LONDON (InsideBitcoins) – Bitcoin is, to put it somewhat melodramatically, something that stirs the soul. As anyone who has spent time pondering its potential will tell you, the disinterested shrugs of the uninitiated can do little to curb the almost nervous energy that connects early adopters, inquisitive followers and excitable newcomers.
Even so, one uncomfortable reflux rears its ugly head again and again, usually during the lulls in conversation that come part in parcel with exclusive understanding: bitcoin is something of a money laundering dream. Though not inevitably so; as with any financial transaction firm regulatory guidance is needed to prevent criminal activity and though no system is watertight, one thing cannot be disputed, bitcoin operates in the darker recesses of public consciousness, it lacks clarity and it lacks legal homogeneity.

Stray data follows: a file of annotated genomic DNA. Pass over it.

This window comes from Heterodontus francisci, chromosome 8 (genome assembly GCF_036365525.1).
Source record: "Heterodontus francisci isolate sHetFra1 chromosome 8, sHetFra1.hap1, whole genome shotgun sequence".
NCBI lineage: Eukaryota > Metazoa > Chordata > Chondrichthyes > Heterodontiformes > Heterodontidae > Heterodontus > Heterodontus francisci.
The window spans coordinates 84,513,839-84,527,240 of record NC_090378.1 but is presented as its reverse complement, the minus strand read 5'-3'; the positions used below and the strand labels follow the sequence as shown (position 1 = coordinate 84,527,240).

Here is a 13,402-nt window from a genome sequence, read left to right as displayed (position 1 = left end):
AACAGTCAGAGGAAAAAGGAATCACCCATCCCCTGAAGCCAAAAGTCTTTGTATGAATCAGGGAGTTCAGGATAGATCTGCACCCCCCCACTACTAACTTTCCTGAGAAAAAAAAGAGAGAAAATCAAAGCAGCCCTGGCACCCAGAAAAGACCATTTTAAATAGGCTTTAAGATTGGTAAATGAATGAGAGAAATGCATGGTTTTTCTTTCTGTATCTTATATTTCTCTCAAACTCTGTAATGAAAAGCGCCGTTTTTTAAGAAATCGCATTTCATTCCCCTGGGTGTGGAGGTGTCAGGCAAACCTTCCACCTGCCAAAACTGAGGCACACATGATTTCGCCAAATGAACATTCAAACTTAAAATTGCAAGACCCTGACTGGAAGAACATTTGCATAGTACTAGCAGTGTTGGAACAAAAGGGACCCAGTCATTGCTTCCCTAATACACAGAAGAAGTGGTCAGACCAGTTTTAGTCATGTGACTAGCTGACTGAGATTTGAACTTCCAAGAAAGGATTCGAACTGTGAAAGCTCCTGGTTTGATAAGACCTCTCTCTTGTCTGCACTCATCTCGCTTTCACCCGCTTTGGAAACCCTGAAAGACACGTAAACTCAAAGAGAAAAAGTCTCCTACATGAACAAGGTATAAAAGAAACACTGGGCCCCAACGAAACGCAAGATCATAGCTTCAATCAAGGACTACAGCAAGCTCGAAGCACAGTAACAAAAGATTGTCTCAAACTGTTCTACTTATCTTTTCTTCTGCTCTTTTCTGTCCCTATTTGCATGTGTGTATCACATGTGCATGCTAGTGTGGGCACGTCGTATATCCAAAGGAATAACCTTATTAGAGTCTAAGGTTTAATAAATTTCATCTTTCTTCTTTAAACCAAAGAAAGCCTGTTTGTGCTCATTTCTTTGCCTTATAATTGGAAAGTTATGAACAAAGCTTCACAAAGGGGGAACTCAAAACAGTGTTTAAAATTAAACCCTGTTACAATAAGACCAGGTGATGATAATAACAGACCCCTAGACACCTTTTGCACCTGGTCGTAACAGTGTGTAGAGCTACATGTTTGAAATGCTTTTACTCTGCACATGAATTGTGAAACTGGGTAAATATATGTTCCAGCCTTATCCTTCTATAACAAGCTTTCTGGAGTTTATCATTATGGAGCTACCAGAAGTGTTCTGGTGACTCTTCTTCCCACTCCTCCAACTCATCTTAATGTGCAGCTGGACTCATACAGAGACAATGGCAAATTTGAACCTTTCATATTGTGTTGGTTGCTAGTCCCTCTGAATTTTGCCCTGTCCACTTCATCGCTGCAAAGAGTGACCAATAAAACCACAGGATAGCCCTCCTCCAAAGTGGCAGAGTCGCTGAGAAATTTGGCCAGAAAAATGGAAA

And whilst the Western world and BRIC countries have sluggishly begun to react to the potential pitfalls of cryptocurrencies, certain parts of the world are at present still, way behind the curve.
Arrested with no law on the books broken
Last week three men in Vietnam were released without charge after the police had arrested them for trading Bitcoin. Vietnam, like Thailand, Russia, France, Norway, China and Malaysia, has refused to recognise Bitcoin as a valid currency, although in Vietnam’s case, the decision has been less than proactive. The currency, it would seem, has no legal status whatsoever.

This post was published at Inside Bitcoins on Oct 22, 2014.

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